Self-Improvement and Interesting Knowledge

Here is the corrected text:

This is my response to a question that someone asked. I found the question so interesting that I decided to post it as a new article. It’s not my hope to offend any religiously minded people, as I do not question the validity of such beliefs. Rather, it is my hope to provide an inner alchemist’s perspective on the ever-developing expanse within us, and how we try to come to terms with it.

The question is as follows:

Hi John
Thanks for posting this article and the link:

I think it perfectly mirrors your own ambition to tell your readers not to take anything (especially words and their interpretation) for granted. However, I have a question about the micro and macro that is also covered in this video: I currently feel that the simulation theory deserves a lot of credit as it gives potential explanations for otherwise rather mysterious theories (what is often referred to as “science” without giving actual proof). What is your opinion on the simulation theory? As I am reading your book about OBEs currently, I was wondering if by having one we might exit this sim and enter a parallel one instead. And the Archon for example might be the adversary (role) player that makes our experience in this simulation (and others) challenging and worthwhile so we can grow spiritually. In other words, the collective reality is given for our individual (alchemical) transformation to take place – which leads back to “there is nothing to change but self”. I would love to hear your opinion about this?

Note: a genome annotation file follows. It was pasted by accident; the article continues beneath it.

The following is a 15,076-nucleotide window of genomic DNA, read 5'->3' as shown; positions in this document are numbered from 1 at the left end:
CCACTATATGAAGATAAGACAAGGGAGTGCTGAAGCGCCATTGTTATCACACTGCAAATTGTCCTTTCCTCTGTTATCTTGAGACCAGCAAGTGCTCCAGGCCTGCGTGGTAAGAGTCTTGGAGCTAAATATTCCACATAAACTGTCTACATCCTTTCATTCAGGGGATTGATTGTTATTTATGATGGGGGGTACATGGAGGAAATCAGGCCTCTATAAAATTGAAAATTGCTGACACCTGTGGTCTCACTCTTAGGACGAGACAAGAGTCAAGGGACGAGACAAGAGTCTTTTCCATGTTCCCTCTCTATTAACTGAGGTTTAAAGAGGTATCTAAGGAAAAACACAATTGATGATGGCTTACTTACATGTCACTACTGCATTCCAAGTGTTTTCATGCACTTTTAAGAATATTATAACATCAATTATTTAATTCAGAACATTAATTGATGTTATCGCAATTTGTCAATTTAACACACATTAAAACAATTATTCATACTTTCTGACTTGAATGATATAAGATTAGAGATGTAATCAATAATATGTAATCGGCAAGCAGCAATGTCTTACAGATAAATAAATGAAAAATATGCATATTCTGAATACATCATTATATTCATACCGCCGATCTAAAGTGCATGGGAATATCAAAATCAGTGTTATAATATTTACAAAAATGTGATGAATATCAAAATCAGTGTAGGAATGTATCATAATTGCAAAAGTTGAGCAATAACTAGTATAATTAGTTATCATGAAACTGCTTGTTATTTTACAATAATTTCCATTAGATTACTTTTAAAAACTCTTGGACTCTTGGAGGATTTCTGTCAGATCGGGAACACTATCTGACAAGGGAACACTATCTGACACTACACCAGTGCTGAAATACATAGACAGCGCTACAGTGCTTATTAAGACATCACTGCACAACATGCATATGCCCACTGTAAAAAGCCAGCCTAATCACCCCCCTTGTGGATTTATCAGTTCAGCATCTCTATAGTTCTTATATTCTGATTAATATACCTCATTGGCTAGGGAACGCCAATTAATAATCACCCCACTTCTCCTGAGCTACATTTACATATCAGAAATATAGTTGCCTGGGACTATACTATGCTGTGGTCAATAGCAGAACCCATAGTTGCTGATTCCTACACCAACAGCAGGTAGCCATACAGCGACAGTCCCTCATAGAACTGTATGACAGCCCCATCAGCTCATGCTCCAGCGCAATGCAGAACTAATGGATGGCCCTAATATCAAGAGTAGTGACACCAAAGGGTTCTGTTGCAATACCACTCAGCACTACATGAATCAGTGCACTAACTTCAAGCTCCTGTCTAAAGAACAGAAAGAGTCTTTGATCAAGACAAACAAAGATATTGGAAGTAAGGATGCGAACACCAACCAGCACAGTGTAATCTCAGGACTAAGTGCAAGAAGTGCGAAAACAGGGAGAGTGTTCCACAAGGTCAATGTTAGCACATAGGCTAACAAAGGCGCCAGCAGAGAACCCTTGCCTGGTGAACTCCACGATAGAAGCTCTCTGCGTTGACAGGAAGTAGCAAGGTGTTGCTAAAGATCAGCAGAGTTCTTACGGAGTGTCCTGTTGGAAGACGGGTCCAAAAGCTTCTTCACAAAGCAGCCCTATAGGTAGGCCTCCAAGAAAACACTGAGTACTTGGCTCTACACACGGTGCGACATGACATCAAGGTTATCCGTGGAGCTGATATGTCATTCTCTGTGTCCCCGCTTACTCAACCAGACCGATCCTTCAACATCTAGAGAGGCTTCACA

My response:

I find the simulation theory to be a very interesting way for modern people to try to grasp the incredible magnitude of what I refer to as the dark sea.

I have found that every human age has a certain way of classifying and judging the beliefs of its time. What I mean is that every age has its own version of theology, its own religious framework. By religious framework, I mean the way a certain society within a particular window of time is able to truly come to terms with and explore realities and experiences that are at the fringe of personal belief as individuals and as a society.

To the individuals of that time, those terms and the way they map out reality need to be credible. Accepted beliefs are incredibly important here.

For people to believe something is real, those things need to be explained using terms and theories that are in complete alignment with the current facts of the time, and each window in time accepts only certain things to be facts.

Due to the “fact” that the outer senses can only perceive time as a linear event, the beliefs (that is, the facts) of a certain historic period seem to be cutting edge, meaning that everything that preceded this particular time (the past) is inferior, and what is in the future is better, more right, more evolved. What I’m trying to say here is that simulation theory is not a new concept; it is just the newest way to conceptualize (and for some, to utterly believe in) the newest fact framework of the time. For some, this new theory is an interesting way to conceptualize greater possibilities, but in time (for some, already), the simulation theory is already fact. We may be witnessing the birth of a new religion using the current “all is science” framework.